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There are many good things about being a writer.  You’re rarely lonely, for instance, as you can always have a chat with your characters (in your head – you don’t want to attract odd glances).  If the time and place in which you find yourself is not terribly welcoming or exciting or comforting (the UK in lockdown is none of these), you can simply select or invent a new time and place and spend time there instead.  And it’s an excellent mental workout, keeping track of plots and characters.  But I have recently discovered one significant downside of being a writer: it has made me extremely picky and critical when it comes to reading and watching other stories.

At the moment, in our house we are hooked on the drama “The Serpent”, about serial killer Charles Sobhraj, who drugged, robbed and murdered young backpackers in Asia in the 1970s.  (It has particular resonance, as I spent my teenage years in Asia in the 1970s – much of the setting and lifestyle and social comment is so familiar.)  It’s a complicated tale, with multiple victims, multiple locations and multiple timelines.  And last night my husband turned to me and said, “If you say one more time that the timing is out, or that a character couldn’t have known something because they weren’t in that scene, or that one fact has contradicted another, I’m turning off the telly”.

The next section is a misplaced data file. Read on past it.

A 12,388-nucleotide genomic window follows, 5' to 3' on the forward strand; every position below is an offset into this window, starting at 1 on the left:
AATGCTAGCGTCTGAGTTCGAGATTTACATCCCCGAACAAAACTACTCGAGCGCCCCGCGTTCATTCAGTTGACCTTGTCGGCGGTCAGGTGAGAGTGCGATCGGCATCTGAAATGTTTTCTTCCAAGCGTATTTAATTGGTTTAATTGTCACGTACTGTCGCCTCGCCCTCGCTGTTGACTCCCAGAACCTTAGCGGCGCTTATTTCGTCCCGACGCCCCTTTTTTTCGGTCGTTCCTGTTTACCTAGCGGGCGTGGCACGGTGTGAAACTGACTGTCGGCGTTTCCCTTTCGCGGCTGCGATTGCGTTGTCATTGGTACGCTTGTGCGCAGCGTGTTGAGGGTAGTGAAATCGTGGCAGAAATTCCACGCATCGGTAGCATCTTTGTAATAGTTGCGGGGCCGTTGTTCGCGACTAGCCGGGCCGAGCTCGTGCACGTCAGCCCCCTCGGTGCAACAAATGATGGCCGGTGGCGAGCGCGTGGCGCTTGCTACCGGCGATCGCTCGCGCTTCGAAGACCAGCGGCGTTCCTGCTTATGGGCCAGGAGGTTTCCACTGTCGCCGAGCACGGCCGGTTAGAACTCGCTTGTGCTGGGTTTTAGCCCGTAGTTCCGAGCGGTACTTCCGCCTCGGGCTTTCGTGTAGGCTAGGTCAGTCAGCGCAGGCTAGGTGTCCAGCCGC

Reader, I had no idea that I had turned into a lean, mean, story-criticising machine.  But he was right: I had idly observed all of those things, and just in that one episode.  Now this doesn’t mean for one second that I wasn’t enjoying “The Serpent” (I cannot WAIT for tonight’s episode), or that it didn’t grip and convince me (I even spent five minutes “watching” from outside the room and calling “what’s happening now?” because the suspense was too great).  In truth, I am rather proud of myself: it must mean that my story-creating muscles are flexing and practising.  But for the sake of marital harmony, tonight I shall keep my comments to myself (even if it makes no sense that two Dutch characters would speak English to each other when alone, when two Thai characters speak their own language and are subtitled – unless it is to convey that one of them isn’t really Dutch, or that they want to be overheard and understood by a non-Dutch speaker, or the point is to demonstrate how fluent they are in English… oh goodness, I’m off again).